Skin deep: Enhanced variable may help explain racial disparities in type 2 diabetes and prediabetes
Introduction: The study refined definitions of type 2 diabetes and prediabetes (Pre-/T2D) via its four-category outcome variable. Respondents were identified as Pre-/T2D on the basis of (a) doctor’s diagnosis only (i.e., managed Pre-/T2D); (b) biomarker only (i.e., undiagnosed Pre-/T2D); or (c) both diagnosis and biomarker (i.e., unmanaged Pre-/T2D). The reference was Pre-/T2D not indicated. We linked the outcome to social structural and social support factors, health care-related factors, mental disorder, and lifestyle variables, for each racial/ethnic group.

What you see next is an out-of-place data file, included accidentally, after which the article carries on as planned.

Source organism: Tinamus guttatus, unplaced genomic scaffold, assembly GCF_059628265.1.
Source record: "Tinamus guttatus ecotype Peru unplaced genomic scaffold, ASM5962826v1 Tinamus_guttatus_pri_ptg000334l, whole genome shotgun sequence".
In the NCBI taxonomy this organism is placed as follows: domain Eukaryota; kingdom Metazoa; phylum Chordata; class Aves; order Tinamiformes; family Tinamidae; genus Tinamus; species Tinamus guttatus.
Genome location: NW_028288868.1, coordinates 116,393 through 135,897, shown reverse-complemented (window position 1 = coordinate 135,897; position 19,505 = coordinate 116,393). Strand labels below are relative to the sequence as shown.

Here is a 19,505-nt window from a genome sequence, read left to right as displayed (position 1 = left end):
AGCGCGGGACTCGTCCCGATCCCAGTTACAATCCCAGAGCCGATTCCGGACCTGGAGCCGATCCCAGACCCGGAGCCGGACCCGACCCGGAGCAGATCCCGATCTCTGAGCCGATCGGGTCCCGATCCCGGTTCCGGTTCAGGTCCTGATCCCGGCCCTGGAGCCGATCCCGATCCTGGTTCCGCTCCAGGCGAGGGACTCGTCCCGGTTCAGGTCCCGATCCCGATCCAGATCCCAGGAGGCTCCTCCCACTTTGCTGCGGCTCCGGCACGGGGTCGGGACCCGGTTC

Methods: We used the 2011–2012 and 2013–2014 National Health and Nutrition Examination Surveys to measure the four-category outcome and examine race/ethnicity’s role in explaining the outcome.
Results: We found Pre-/T2D to be associated with age, BMI, physical activity, income, education, receiving health services, and other factors. A moderating role for race/ethnicity was also confirmed.
Conclusion: The racial disparities observed in our three main categories generally resulted from high levels of undiagnosed Pre-/T2D and high levels of diagnosed but unmanaged Pre-T2D. Race/ethnicity’s moderating role generally indicated that, through the factors BMI, age, and receiving health services, minority status (with its attendant disadvantages) could facilitate undiagnosed Pre-/T2D as well as Pre-/T2D indicated concurrently by diagnosis and biomarker.